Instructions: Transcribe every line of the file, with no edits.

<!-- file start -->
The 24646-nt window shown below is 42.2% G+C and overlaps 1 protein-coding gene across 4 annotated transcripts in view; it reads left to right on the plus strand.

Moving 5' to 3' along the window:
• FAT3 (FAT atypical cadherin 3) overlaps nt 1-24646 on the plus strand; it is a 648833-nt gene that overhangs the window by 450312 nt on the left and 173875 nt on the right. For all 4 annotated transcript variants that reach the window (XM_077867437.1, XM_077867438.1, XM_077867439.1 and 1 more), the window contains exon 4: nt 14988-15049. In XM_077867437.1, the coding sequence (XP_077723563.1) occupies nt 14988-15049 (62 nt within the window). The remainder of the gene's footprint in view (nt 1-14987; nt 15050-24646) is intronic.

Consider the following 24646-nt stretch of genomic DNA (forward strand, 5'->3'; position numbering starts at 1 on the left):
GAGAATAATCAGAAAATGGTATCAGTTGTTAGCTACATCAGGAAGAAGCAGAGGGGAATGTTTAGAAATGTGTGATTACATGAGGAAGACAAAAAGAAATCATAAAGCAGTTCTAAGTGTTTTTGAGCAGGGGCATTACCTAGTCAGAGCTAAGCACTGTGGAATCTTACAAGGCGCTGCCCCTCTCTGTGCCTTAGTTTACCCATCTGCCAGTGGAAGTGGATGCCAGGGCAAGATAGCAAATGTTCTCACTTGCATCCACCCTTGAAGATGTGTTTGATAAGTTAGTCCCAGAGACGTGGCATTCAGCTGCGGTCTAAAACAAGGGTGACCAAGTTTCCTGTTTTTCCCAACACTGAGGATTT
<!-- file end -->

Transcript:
The 24646-nt window shown below is 42.2% G+C and overlaps 1 protein-coding gene across 4 annotated transcripts in view; it reads left to right on the plus strand.

Moving 5' to 3' along the window:
• FAT3 (FAT atypical cadherin 3) overlaps nt 1-24646 on the plus strand; it is a 648833-nt gene that overhangs the window by 450312 nt on the left and 173875 nt on the right. For all 4 annotated transcript variants that reach the window (XM_077867437.1, XM_077867438.1, XM_077867439.1 and 1 more), the window contains exon 4: nt 14988-15049. In XM_077867437.1, the coding sequence (XP_077723563.1) occupies nt 14988-15049 (62 nt within the window). The remainder of the gene's footprint in view (nt 1-14987; nt 15050-24646) is intronic.

Consider the following 24646-nt stretch of genomic DNA (forward strand, 5'->3'; position numbering starts at 1 on the left):
GAGAATAATCAGAAAATGGTATCAGTTGTTAGCTACATCAGGAAGAAGCAGAGGGGAATGTTTAGAAATGTGTGATTACATGAGGAAGACAAAAAGAAATCATAAAGCAGTTCTAAGTGTTTTTGAGCAGGGGCATTACCTAGTCAGAGCTAAGCACTGTGGAATCTTACAAGGCGCTGCCCCTCTCTGTGCCTTAGTTTACCCATCTGCCAGTGGAAGTGGATGCCAGGGCAAGATAGCAAATGTTCTCACTTGCATCCACCCTTGAAGATGTGTTTGATAAGTTAGTCCCAGAGACGTGGCATTCAGCTGCGGTCTAAAACAAGGGTGACCAAGTTTCCTGTTTTTCCCAACACTGAGGATTT